GT cars in the 1950s had no concept whatsoever of aerodynamics. It was a norm during that decade to increase the performance of the vehicle with the use of V8 engines. Most car companies during that time are still unaware of how important the aerodynamic properties of a car can be. The problem with this type of design is the fact that it can flip a car over especially on sharp maneuvers.
As car development procedures improved over the years, car manufacturers realized that the engine is only part of what constitutes a car’s performance. If you are reading reviews for GT cars, you may have noticed the term “downforce”. The discussion of downforce can be summarized in the aerodynamic principles. The aerodynamic principle allows aircraft to fly.
For the cars, on the other hand, the aerodynamic principle is used in reverse. Instead of generating a force to create a lift, car manufacturers create a body that is well suited to generate downforce. Downforce allows the vehicle to stay in contact with the ground. Unlike a lift where the car slows down because of reduced contact of the tires on the ground, downforce provides an overall better grip.
This is better termed as an aerodynamic grip. The design of the cars changed over the years. To meet the present ideal standards in car safety, it is imperative for the car manufacturing industry to have a well-planned aerodynamic design. The measure of a good or a bad aerodynamic design is most commonly seen in the drag coefficient.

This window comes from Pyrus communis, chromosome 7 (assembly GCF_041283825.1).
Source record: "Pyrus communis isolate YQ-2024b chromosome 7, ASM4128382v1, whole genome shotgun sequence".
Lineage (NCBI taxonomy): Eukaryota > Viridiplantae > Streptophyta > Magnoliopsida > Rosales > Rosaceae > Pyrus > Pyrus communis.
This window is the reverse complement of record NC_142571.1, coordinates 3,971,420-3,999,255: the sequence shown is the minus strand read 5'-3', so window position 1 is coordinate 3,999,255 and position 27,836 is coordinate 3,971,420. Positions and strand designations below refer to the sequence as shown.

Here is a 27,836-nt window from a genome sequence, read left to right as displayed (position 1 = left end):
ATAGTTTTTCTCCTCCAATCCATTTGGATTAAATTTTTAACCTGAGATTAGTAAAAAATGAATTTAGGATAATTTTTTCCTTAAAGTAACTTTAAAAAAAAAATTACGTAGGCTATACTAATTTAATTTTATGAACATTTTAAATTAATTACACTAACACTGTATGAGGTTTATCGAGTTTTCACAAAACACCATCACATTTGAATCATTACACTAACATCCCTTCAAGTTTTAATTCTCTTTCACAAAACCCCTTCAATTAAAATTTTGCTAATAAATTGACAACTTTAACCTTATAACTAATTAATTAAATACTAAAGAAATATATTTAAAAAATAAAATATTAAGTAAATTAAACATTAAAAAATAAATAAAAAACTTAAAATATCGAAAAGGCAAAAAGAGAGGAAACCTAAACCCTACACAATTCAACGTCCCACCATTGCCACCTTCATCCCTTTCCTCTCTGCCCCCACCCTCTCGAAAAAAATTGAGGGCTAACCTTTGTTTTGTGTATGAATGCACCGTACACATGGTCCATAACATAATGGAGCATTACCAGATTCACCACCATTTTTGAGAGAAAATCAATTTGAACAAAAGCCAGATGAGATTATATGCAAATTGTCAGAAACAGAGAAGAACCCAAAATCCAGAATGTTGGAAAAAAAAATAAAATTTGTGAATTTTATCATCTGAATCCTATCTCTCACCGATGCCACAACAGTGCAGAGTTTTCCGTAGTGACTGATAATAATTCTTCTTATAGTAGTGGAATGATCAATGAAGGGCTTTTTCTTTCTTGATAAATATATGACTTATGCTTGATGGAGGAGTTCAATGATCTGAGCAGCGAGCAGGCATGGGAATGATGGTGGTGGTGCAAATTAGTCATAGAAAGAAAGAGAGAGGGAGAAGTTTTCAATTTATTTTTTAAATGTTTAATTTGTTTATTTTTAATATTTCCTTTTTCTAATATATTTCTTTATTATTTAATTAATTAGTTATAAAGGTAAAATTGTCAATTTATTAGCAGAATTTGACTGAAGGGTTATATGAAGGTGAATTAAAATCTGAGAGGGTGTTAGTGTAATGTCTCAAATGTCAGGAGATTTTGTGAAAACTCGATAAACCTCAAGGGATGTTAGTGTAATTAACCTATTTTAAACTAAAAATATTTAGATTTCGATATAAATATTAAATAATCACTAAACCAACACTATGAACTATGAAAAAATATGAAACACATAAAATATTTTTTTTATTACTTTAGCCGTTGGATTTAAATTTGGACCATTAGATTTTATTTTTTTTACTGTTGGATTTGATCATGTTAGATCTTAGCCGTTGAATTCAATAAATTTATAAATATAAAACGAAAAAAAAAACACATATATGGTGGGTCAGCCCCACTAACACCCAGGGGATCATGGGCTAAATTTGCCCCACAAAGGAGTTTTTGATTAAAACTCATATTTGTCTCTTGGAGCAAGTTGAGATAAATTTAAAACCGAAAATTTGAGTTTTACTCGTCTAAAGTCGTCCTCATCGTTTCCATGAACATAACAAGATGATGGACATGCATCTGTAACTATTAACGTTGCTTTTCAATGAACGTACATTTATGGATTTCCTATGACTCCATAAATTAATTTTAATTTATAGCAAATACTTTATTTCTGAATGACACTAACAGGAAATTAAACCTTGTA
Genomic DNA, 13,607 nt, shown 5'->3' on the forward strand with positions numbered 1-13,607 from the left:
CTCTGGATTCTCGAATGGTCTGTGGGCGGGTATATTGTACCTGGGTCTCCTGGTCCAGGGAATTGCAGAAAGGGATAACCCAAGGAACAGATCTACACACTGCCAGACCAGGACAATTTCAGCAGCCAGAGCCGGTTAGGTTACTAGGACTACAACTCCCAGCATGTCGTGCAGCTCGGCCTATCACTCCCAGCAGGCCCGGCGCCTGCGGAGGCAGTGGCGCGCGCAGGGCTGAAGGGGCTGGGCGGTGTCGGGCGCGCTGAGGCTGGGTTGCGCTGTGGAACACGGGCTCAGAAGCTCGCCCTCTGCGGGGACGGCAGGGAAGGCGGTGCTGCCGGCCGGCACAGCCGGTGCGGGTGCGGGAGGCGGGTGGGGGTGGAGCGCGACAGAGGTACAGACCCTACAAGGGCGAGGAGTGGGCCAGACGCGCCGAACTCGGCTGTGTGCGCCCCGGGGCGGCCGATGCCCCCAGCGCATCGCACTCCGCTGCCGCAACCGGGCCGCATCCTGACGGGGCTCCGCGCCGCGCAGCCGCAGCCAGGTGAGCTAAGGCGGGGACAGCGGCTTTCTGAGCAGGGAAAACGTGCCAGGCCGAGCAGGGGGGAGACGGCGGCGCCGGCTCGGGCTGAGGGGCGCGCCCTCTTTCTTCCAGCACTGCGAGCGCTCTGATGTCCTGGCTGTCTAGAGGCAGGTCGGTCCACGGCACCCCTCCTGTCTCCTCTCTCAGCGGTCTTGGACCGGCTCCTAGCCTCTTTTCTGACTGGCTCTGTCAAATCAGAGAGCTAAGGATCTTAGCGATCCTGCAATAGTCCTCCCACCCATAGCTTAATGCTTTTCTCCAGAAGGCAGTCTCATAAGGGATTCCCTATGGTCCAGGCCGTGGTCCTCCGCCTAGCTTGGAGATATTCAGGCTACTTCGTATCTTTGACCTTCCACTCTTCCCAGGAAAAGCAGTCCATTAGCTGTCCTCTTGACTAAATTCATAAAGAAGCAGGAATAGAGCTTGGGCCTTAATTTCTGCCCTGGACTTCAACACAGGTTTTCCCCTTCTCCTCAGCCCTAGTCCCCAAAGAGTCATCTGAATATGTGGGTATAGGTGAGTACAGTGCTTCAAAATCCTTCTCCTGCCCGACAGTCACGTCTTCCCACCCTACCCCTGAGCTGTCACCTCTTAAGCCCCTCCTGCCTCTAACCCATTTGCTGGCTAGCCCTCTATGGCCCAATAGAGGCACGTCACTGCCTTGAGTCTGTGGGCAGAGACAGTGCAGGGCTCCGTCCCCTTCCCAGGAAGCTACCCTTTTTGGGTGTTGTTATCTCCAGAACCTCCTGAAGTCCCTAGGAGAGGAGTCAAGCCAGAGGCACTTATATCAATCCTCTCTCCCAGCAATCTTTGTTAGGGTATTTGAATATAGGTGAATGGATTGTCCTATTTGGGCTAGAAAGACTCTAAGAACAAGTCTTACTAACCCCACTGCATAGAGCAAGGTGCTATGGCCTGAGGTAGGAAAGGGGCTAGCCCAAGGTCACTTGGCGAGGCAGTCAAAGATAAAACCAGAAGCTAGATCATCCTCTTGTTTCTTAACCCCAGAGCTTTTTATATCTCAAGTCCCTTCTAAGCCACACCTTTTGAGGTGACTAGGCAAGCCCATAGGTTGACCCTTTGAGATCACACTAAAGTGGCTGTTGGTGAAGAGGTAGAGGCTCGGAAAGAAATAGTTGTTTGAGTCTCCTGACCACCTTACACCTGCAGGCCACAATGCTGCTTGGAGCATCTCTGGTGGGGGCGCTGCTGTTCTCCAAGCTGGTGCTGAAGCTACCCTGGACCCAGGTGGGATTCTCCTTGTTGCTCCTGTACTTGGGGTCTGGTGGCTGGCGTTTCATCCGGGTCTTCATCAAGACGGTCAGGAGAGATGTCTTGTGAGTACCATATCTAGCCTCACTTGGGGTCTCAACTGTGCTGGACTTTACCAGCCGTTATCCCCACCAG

How Cars Are Designed
According to research, better downforce can be generated with cars that are rounded and tapered shape on their tail. This is better known as the teardrop shape. Minimizing wind resistance, provides less drag for the car, especially at high speed. To increase downforce, it is common for GT cars to have so-called “downforce creating elements”. These are accessories adapted to race cars and road cars such as wings, spoilers, and even underbody tunnels.
Modern streetcars adapt a generic look where the front bumper was constructed with the lowest possible clearance to the pavement. On the other hand, the rear bumper is typically placed with the highest possible clearance. This method lets the airflow from the front and generates downforce by the tail of the car. The additional downforce will be achieved depending on the angle of the car’s body construction.
Modern Race Car
The epitome of an aerodynamic car is a modern race car. Performing at high speed, there is a need for the car to have a constant grip on the ground. A lift can cause an accident. In fact, a good example of such is the Le Mans 1999 accident that happened to Peter Dumbreck’s Mercedes Benz CLR. The car flipped because of a previous bump that happened during the race.
This altered the body and created a lift instead of a downforce. For most racing circuits though, adjustments on aerodynamic devices are only made during pit stops.
As the automotive world seeks improving performances, it is crucial to focus not only on the engine’s design. The car’s body should also be modified in order to use downforce to improve the speed and the handling of the vehicle. This is applicable especially on GT cars. GT cars have the capacity to run at high speed. Sharp maneuvering without the right aerodynamic design can result in a big accident.